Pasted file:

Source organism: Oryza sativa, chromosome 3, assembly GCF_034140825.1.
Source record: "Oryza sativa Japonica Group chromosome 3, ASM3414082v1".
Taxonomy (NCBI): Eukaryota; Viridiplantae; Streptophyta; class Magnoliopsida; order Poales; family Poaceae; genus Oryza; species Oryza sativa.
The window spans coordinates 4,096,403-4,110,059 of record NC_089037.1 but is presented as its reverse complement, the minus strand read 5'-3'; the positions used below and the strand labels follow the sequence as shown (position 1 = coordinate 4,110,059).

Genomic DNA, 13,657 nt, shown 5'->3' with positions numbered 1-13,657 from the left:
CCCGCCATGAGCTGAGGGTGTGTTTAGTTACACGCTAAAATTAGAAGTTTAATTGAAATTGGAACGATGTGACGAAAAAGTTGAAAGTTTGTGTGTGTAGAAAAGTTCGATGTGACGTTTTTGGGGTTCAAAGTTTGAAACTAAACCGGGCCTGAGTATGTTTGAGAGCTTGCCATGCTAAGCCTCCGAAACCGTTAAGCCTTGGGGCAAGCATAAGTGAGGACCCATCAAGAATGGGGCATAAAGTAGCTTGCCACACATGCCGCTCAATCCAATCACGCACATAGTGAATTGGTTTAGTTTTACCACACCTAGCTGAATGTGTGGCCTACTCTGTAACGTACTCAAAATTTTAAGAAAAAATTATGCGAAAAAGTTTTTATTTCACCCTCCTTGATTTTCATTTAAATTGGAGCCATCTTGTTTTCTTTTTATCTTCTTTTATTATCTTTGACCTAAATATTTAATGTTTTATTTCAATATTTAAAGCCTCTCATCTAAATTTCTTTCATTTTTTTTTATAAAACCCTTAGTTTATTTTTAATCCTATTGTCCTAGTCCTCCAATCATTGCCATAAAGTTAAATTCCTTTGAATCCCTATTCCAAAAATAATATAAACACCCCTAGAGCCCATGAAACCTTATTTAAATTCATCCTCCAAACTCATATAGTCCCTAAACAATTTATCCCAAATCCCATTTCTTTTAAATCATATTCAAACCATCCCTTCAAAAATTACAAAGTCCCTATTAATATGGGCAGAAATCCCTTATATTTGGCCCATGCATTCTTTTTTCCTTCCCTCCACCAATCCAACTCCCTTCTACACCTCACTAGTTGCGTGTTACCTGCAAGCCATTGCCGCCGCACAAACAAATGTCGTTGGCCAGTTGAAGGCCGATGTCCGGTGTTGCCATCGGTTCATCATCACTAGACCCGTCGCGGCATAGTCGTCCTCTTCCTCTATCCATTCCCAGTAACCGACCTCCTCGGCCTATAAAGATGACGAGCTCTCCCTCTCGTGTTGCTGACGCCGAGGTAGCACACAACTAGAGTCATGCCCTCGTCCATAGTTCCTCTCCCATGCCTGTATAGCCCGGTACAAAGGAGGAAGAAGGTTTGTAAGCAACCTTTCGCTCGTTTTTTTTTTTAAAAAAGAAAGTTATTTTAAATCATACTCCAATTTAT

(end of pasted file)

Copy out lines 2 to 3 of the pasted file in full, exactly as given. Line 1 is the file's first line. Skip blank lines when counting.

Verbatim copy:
Source record: "Oryza sativa Japonica Group chromosome 3, ASM3414082v1".
Taxonomy (NCBI): Eukaryota; Viridiplantae; Streptophyta; class Magnoliopsida; order Poales; family Poaceae; genus Oryza; species Oryza sativa.